Why it may be recommended...
There are several reasons a gum grafting procedure may be recommended for a patient.
There are times when there are cosmetic reasons to perform a gum graft. In these cases, a soft tissue graft can improve the appearance of a smile even if the patient does not have a medical reason to perform the procedure. If gum tissue is uneven or not providing sufficient coverage of the tooth root, a patient may elect to have a gum graft to improve the appearance of their smile and make the teeth appear more proportionate or even.
The most common reason to perform a gum grafting procedure is to correct the effects of gum recession. Gum recession can be mild and is often a natural part of aging, but the receding gums can expose part of the tooth root and cause sensitivity to heat and cold. Patients may choose to have a gum graft to reduce the sensitivity they are experiencing as a result of gum recession.
More often, however, gum recession is the result of periodontal disease and there are important oral health and medical reasons to perform a gum graft procedure. The recession not only affects the aesthetics of the smile and tooth sensitivity, but overall oral health and wellness. Receding gums leave tooth roots exposed and vulnerable to decay, instability and tooth loss, which can then lead to loss of the bone structure supporting the teeth. Gum grafts are an effective way to cover and protect tooth roots, helping extend the health of the tooth and supporting bone structures.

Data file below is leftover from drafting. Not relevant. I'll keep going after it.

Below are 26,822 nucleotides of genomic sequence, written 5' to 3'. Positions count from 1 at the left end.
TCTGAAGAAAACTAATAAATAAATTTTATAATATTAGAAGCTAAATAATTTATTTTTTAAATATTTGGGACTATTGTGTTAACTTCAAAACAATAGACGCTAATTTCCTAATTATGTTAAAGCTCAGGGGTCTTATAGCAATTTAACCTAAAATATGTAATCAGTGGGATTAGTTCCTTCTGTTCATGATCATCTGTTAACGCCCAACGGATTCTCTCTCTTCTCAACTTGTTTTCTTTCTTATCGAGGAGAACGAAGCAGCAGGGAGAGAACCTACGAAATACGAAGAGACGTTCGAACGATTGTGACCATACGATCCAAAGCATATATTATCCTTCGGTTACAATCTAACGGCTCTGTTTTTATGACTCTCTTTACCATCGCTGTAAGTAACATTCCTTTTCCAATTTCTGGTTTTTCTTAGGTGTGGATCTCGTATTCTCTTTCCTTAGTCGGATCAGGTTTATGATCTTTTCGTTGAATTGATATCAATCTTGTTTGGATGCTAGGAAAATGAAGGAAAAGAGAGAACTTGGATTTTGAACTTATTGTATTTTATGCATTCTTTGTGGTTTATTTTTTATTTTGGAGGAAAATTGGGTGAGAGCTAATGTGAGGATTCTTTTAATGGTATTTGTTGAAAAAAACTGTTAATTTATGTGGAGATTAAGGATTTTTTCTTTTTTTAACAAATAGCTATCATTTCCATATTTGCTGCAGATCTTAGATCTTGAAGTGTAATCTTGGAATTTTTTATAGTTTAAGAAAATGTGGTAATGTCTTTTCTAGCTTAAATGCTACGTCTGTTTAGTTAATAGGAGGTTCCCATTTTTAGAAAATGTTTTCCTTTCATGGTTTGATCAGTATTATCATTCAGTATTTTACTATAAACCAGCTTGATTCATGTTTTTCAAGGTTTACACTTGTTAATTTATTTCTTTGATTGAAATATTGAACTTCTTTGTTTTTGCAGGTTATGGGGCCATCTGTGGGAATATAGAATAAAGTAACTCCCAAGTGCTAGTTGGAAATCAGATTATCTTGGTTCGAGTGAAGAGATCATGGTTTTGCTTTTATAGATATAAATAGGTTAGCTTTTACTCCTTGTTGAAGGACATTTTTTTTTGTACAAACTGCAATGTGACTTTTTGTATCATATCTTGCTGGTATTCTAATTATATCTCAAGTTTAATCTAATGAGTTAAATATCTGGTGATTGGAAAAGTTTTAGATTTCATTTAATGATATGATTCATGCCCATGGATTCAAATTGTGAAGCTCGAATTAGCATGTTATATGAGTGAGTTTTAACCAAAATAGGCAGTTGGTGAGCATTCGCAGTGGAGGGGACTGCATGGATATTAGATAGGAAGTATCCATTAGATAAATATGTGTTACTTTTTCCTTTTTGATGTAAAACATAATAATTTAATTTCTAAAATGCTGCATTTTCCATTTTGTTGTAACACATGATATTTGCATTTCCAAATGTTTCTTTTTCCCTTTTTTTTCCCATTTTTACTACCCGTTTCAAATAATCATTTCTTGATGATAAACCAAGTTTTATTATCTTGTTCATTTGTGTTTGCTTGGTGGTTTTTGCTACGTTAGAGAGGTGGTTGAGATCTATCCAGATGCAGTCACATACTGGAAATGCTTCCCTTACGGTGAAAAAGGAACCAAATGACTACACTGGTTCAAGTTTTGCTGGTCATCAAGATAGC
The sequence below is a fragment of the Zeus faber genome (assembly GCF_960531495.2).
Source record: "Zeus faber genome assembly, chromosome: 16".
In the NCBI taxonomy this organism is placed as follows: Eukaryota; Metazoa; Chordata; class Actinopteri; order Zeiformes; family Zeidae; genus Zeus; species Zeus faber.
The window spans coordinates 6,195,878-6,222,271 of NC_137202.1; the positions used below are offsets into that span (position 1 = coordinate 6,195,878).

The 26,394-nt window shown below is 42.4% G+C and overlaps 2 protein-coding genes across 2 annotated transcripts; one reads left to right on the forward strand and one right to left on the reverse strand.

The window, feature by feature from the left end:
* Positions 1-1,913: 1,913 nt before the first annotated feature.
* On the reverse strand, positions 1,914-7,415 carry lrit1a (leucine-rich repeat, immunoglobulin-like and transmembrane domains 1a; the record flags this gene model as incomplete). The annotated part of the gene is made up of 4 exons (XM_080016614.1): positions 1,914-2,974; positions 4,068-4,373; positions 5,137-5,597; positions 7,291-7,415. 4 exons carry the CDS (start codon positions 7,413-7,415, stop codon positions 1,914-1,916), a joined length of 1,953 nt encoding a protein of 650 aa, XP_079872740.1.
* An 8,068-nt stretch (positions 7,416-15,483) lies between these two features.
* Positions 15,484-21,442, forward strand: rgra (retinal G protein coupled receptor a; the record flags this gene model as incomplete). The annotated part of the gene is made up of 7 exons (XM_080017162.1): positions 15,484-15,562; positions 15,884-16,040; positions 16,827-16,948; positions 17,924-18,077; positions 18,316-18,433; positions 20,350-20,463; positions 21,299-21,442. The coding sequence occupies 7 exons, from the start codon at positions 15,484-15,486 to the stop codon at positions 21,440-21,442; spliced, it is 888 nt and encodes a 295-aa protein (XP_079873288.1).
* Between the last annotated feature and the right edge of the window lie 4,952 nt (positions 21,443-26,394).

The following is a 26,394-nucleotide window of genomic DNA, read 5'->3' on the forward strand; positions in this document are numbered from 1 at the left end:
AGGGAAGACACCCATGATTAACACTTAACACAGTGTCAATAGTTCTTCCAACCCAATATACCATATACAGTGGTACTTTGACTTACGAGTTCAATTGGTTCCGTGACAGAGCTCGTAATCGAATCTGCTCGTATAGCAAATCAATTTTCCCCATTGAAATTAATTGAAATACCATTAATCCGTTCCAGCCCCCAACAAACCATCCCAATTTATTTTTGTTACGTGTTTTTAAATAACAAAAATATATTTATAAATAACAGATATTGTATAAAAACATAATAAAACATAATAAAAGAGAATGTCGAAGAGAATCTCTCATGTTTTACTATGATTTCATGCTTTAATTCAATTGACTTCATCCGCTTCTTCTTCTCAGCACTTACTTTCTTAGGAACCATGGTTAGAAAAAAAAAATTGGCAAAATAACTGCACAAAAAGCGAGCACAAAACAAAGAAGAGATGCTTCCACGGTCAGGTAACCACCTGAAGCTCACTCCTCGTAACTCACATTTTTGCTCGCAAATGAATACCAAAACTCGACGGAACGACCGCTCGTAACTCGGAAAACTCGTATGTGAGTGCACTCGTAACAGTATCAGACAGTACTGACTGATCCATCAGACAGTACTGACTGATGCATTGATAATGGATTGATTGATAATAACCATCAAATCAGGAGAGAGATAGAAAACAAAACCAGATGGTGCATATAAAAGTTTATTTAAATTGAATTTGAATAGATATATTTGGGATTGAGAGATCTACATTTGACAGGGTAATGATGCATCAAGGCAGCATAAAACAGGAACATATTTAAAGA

Periodontal disease develops when plaque spreads below the gum line and causes the tissue and bone that support the teeth to decay. The gums then separate from the teeth and form what are known as periodontal pockets which can become infected, leading to loss of tissue and bone. Extensive bone loss due to periodontal disease can result in the loss of one or multiple teeth.
In order to rid the gums of bacteria, the periodontist can perform a procedure often referred to as pocket depth reduction. During this procedure, the periodontist will cut a flap into the gum and fold it back to temporarily expose the tooth root and bone. If necessary, the periodontist will smooth areas of damaged bone to limit the surfaces upon which bacteria can grow. After ridding the area of bacteria, the gum tissue is stitched back into place. This procedure minimizes the depth of periodontal pockets and gets rid of bacteria in order to minimize the effects of periodontal disease and limit its progression.